Writing Tips

Highlighting Rejection Day 4: Louisa May Alcott

Perhaps the name Lousia May Alcott rings a bell in your ears? Alcott was the author of Little Women. The novel follows the lives of four sisters – Meg, Jo, Beth and Amy. These women are loosely based on the women in Alcott’s own life. According to VanityFair, “More than a century after it was first published, the March sisters still galvanize readers, writers, and Hollywood producers.”

However, Alcott received one of the harshest rejection letters of her time when Publisher James T. Fields rejected her work and advised her, “Stick to your teaching, Miss Alcott. You can’t write” (Boston Women’s Heritage Trail).

Image result for harsh gif

What might have happened in Alcott had allowed these insults to change her mind of writing? She never would have published the first and second parts of Little Women.

After her success, Louisa herself wrote, “Twenty years ago, I resolved to make the family independent if I could. At forty that is done. Debts all paid, even the outlawed ones, and we have enough to be comfortable. It has cost me my health, perhaps; but as I still live, there is more for me to do, I suppose” (Boston Women’s Heritage Trail).

Image result for louisa may alcott writing quote

Don’t let someone else’s opinion decide your fate. Set sail on your own journey.


© KaylaAnn and KaylaAnnAuthor.wordpress.com, 2018. Unauthorized use and/or duplication of this material without express and written permission from this site’s author and/or owner is strictly prohibited. Excerpts and links may be used, provided that full and clear credit is given to KaylaAnn and KaylaAnnAuthor.wordpress.com with appropriate and specific direction to the original content.

15 thoughts on “Highlighting Rejection Day 4: Louisa May Alcott”

    1. Exactly! I particularly love Louisa’s story because I am a teacher myself and I know there are tons of people out there who think I should just “stick” to my teaching, but I plan on proving them all wrong!

      Liked by 1 person

  1. Ouch. That’s harsh. “Little Women” was the first classic novel that I read and I loved it. My favorite characters were Jo and Beth. I’m glad Alcott stuck it through though. Reading about her story kind of gives me hope that one day I should really start writing this darn novel that has been sitting on the shelf for two years now with a dozen outlines for it and see where it takes me.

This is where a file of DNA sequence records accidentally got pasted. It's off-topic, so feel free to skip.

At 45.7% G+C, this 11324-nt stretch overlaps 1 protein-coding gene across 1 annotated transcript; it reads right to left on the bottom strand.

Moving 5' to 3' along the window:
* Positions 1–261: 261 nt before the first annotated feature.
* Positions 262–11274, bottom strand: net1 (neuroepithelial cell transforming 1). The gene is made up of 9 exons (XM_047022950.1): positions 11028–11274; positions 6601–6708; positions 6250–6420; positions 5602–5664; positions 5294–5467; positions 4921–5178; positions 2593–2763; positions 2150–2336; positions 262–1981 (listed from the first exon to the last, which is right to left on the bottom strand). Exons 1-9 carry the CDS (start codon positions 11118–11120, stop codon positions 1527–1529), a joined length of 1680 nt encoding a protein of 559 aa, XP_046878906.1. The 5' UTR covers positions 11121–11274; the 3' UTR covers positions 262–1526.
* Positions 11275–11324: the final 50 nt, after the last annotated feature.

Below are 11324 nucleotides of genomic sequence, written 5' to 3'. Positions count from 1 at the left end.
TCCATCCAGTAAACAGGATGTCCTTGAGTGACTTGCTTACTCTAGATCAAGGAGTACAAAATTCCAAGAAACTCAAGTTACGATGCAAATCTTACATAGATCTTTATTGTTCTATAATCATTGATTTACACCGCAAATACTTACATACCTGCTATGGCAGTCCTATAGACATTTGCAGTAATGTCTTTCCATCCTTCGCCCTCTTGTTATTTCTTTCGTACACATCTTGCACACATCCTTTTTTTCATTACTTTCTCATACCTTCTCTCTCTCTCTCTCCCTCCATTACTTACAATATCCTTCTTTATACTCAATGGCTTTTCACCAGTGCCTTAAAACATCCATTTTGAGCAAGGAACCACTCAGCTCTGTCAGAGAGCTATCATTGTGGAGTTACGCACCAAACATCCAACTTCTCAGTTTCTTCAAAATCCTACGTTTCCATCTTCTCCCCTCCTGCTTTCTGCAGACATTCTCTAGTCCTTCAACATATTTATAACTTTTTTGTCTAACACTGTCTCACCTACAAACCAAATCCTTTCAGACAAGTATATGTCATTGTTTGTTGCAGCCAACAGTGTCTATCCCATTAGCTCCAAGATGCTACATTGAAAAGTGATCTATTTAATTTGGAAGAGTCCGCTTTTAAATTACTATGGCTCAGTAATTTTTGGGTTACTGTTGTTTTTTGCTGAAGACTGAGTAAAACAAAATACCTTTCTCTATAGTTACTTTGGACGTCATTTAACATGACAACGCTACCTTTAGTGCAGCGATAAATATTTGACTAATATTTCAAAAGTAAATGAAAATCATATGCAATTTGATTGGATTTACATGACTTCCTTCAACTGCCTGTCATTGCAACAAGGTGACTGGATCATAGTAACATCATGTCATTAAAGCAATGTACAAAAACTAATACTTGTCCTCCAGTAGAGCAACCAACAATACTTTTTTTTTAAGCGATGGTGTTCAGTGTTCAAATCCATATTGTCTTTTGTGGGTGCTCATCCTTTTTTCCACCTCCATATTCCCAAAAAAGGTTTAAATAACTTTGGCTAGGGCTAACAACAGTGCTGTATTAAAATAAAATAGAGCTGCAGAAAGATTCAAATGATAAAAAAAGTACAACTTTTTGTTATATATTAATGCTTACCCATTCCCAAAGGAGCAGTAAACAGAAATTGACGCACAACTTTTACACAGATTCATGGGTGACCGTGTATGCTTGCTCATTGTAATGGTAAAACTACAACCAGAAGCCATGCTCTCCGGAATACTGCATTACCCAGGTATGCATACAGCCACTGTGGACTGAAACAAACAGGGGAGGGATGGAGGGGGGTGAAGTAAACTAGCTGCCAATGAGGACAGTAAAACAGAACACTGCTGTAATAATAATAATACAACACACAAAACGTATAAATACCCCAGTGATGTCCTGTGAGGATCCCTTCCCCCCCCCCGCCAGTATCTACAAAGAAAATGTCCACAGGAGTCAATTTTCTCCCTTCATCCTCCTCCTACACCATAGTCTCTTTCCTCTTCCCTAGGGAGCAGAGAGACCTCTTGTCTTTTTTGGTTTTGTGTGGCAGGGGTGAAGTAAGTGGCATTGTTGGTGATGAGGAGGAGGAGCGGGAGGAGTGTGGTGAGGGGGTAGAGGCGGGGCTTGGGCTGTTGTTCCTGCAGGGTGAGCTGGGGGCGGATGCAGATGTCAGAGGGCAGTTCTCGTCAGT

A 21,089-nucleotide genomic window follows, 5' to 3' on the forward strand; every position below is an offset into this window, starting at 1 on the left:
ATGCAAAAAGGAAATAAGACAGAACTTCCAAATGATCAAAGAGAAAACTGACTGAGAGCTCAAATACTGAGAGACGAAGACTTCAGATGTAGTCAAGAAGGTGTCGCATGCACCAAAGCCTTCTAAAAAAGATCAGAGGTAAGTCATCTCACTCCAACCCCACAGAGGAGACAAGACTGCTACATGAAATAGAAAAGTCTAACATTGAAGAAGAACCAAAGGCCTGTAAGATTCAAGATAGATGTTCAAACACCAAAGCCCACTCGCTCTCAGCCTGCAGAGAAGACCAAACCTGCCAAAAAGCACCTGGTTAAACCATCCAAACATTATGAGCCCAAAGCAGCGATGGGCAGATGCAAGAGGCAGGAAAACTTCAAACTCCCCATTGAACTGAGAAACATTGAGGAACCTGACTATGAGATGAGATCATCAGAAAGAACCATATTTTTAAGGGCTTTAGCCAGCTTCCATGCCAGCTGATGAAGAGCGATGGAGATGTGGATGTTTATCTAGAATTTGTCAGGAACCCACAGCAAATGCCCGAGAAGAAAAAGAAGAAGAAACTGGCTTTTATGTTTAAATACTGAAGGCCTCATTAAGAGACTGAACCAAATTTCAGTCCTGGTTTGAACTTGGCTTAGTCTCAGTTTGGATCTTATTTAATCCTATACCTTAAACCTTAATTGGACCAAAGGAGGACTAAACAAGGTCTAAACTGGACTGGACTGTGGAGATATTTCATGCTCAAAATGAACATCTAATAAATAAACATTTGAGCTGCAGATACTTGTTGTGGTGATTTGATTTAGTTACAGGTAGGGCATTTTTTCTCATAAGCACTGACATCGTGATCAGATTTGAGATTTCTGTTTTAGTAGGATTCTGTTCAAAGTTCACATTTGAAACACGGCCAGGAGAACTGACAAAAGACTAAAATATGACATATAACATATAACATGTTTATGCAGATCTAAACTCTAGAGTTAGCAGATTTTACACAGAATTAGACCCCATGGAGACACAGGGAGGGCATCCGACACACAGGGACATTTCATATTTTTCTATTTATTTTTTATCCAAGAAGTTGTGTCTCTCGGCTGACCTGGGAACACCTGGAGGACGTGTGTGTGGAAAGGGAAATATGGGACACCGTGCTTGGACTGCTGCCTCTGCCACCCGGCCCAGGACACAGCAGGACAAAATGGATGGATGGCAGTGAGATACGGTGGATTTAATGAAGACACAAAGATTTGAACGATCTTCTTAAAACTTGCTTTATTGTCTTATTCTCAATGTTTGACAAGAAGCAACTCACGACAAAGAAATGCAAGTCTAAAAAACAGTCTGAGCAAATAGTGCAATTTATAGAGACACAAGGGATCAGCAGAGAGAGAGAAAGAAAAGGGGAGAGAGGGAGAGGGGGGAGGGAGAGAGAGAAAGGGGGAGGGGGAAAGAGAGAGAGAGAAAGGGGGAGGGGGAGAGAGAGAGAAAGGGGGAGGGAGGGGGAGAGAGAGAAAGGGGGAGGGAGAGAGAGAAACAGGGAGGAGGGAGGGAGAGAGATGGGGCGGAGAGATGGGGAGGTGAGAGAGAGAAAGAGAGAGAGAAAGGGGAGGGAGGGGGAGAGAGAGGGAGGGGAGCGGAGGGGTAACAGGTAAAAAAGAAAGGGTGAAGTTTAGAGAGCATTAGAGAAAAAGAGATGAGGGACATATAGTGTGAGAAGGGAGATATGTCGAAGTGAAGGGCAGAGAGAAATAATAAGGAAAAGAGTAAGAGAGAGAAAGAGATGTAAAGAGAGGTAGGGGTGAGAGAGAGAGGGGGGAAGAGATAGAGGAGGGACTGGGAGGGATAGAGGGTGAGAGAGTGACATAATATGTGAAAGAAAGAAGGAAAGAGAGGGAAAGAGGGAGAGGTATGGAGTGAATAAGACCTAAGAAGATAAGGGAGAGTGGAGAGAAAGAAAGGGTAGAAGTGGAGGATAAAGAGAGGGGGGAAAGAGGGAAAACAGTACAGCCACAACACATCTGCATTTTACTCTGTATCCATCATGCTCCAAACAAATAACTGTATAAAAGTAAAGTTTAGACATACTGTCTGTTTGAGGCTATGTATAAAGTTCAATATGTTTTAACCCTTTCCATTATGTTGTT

Liked by 1 person

    1. MissM is Louisa’s story didn’t encourage you than I am going to: start writing that darn novel!!! A novel takes so many drafts so get to work (and allow yourself to write a “crappy” draft that you can later turn into some magnificent). The first step is just starting!

      Liked by 1 person

      1. I will. It’s just that nothing seems right when it comes to me writing the beginning. I think I’m going to go to the library and so some research.

        Liked by 1 person

          1. I have written, I guess you can say, a portion of the middle and submitted it as a final project for my creative writing class, and I did like it, but I have no idea where to go from there.

            Liked by 1 person

  2. I’m of two minds about this, KaylaAnn. The part where she says she’s ruined her health to achieve her success, what do you think about that? I mean, I can understand the allure of destroying yourself in order to reach your goal… but I’m not sure I can accept it. Is it right, is it allowable, for us to injure ourselves for our goals, and to what extent? What’s your opinion?

    Liked by 1 person

    1. I hear you out, Alice! On one hand, it’s like wow she really was dedicated and it’s that kind of dedication I want to emulate. Now I did say “that kind of” dedication because I don’t want to completely replicate it, I don’t want to destroy myself because of my dream. Like everything else in life, our goals have to be achieved while also maintaining balance. We should go after our dreams, our goals, with that mindset that “nothing” will stop us! *Unless* we are ultimately doing more harm than good to ourselves and those we love. That’s a hard one for sure.


      1. Yes. I think you’re right with the mindset part. That’s something that’s worth emulating. And always keeping self-care in mind.

        Then again, we have a culture that admires self-sacrifice (up to a point, anyway) and glorifies martyrs. Self-care can really be nigh impossible in that kind of environment, eh? 🙂

        Liked by 1 person

Leave a Reply

Please log in using one of these methods to post your comment:

WordPress.com Logo

You are commenting using your WordPress.com account. Log Out /  Change )

Twitter picture

You are commenting using your Twitter account. Log Out /  Change )

Facebook photo

You are commenting using your Facebook account. Log Out /  Change )

Connecting to %s